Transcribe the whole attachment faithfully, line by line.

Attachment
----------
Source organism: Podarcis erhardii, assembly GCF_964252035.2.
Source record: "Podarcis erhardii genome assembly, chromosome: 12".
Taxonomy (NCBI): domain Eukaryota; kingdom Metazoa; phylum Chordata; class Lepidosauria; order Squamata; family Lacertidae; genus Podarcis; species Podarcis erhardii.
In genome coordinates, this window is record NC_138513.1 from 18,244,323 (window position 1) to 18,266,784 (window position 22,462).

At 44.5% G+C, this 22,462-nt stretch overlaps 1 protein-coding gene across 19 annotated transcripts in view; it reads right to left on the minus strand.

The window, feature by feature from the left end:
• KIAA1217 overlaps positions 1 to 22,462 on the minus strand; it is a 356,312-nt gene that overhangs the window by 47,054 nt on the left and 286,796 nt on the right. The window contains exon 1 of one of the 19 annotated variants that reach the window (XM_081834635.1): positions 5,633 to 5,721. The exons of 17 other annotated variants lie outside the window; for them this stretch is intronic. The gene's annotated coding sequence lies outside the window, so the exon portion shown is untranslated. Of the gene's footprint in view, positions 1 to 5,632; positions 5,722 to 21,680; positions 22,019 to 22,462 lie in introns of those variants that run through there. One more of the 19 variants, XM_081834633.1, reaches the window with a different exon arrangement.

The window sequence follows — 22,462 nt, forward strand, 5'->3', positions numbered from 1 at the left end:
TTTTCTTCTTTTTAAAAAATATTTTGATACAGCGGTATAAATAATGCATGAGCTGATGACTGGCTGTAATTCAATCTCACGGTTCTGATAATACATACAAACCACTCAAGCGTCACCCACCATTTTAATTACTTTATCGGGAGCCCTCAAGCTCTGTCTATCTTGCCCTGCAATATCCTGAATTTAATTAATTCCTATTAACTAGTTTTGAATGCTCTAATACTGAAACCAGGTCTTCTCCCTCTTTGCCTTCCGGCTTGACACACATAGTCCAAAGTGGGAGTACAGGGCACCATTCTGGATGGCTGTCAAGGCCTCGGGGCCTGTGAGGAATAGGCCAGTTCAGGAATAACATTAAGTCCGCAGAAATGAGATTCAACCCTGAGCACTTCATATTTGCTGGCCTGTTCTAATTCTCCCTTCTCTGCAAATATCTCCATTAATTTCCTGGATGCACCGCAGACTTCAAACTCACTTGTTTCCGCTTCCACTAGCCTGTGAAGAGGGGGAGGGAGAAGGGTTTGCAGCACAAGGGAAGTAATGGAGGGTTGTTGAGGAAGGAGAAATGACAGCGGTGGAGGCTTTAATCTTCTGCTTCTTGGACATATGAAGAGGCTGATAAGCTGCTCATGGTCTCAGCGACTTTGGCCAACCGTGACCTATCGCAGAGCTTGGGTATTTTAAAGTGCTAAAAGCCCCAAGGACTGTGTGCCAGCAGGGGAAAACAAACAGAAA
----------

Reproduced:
Source organism: Podarcis erhardii, assembly GCF_964252035.2.
Source record: "Podarcis erhardii genome assembly, chromosome: 12".
Taxonomy (NCBI): domain Eukaryota; kingdom Metazoa; phylum Chordata; class Lepidosauria; order Squamata; family Lacertidae; genus Podarcis; species Podarcis erhardii.
In genome coordinates, this window is record NC_138513.1 from 18,244,323 (window position 1) to 18,266,784 (window position 22,462).

At 44.5% G+C, this 22,462-nt stretch overlaps 1 protein-coding gene across 19 annotated transcripts in view; it reads right to left on the minus strand.

The window, feature by feature from the left end:
• KIAA1217 overlaps positions 1 to 22,462 on the minus strand; it is a 356,312-nt gene that overhangs the window by 47,054 nt on the left and 286,796 nt on the right. The window contains exon 1 of one of the 19 annotated variants that reach the window (XM_081834635.1): positions 5,633 to 5,721. The exons of 17 other annotated variants lie outside the window; for them this stretch is intronic. The gene's annotated coding sequence lies outside the window, so the exon portion shown is untranslated. Of the gene's footprint in view, positions 1 to 5,632; positions 5,722 to 21,680; positions 22,019 to 22,462 lie in introns of those variants that run through there. One more of the 19 variants, XM_081834633.1, reaches the window with a different exon arrangement.

The window sequence follows — 22,462 nt, forward strand, 5'->3', positions numbered from 1 at the left end:
TTTTCTTCTTTTTAAAAAATATTTTGATACAGCGGTATAAATAATGCATGAGCTGATGACTGGCTGTAATTCAATCTCACGGTTCTGATAATACATACAAACCACTCAAGCGTCACCCACCATTTTAATTACTTTATCGGGAGCCCTCAAGCTCTGTCTATCTTGCCCTGCAATATCCTGAATTTAATTAATTCCTATTAACTAGTTTTGAATGCTCTAATACTGAAACCAGGTCTTCTCCCTCTTTGCCTTCCGGCTTGACACACATAGTCCAAAGTGGGAGTACAGGGCACCATTCTGGATGGCTGTCAAGGCCTCGGGGCCTGTGAGGAATAGGCCAGTTCAGGAATAACATTAAGTCCGCAGAAATGAGATTCAACCCTGAGCACTTCATATTTGCTGGCCTGTTCTAATTCTCCCTTCTCTGCAAATATCTCCATTAATTTCCTGGATGCACCGCAGACTTCAAACTCACTTGTTTCCGCTTCCACTAGCCTGTGAAGAGGGGGAGGGAGAAGGGTTTGCAGCACAAGGGAAGTAATGGAGGGTTGTTGAGGAAGGAGAAATGACAGCGGTGGAGGCTTTAATCTTCTGCTTCTTGGACATATGAAGAGGCTGATAAGCTGCTCATGGTCTCAGCGACTTTGGCCAACCGTGACCTATCGCAGAGCTTGGGTATTTTAAAGTGCTAAAAGCCCCAAGGACTGTGTGCCAGCAGGGGAAAACAAACAGAAA